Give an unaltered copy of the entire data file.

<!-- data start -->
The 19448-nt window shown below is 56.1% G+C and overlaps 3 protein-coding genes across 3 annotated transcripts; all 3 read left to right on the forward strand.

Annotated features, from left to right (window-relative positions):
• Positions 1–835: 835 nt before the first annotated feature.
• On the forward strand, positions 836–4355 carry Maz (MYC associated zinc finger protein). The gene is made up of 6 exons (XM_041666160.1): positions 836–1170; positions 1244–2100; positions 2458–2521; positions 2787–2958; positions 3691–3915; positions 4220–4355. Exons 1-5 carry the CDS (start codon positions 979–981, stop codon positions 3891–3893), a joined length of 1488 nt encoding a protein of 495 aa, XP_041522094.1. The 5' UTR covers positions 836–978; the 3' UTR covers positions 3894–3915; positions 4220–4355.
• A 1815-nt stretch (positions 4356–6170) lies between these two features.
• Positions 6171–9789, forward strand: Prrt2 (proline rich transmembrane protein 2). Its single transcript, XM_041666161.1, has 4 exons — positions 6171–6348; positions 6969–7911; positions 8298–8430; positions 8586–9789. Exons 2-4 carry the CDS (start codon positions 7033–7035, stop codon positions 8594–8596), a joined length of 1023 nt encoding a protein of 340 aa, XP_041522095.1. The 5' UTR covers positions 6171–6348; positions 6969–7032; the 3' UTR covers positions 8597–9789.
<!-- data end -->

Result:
The 19448-nt window shown below is 56.1% G+C and overlaps 3 protein-coding genes across 3 annotated transcripts; all 3 read left to right on the forward strand.

Annotated features, from left to right (window-relative positions):
• Positions 1–835: 835 nt before the first annotated feature.
• On the forward strand, positions 836–4355 carry Maz (MYC associated zinc finger protein). The gene is made up of 6 exons (XM_041666160.1): positions 836–1170; positions 1244–2100; positions 2458–2521; positions 2787–2958; positions 3691–3915; positions 4220–4355. Exons 1-5 carry the CDS (start codon positions 979–981, stop codon positions 3891–3893), a joined length of 1488 nt encoding a protein of 495 aa, XP_041522094.1. The 5' UTR covers positions 836–978; the 3' UTR covers positions 3894–3915; positions 4220–4355.
• A 1815-nt stretch (positions 4356–6170) lies between these two features.
• Positions 6171–9789, forward strand: Prrt2 (proline rich transmembrane protein 2). Its single transcript, XM_041666161.1, has 4 exons — positions 6171–6348; positions 6969–7911; positions 8298–8430; positions 8586–9789. Exons 2-4 carry the CDS (start codon positions 7033–7035, stop codon positions 8594–8596), a joined length of 1023 nt encoding a protein of 340 aa, XP_041522095.1. The 5' UTR covers positions 6171–6348; positions 6969–7032; the 3' UTR covers positions 8597–9789.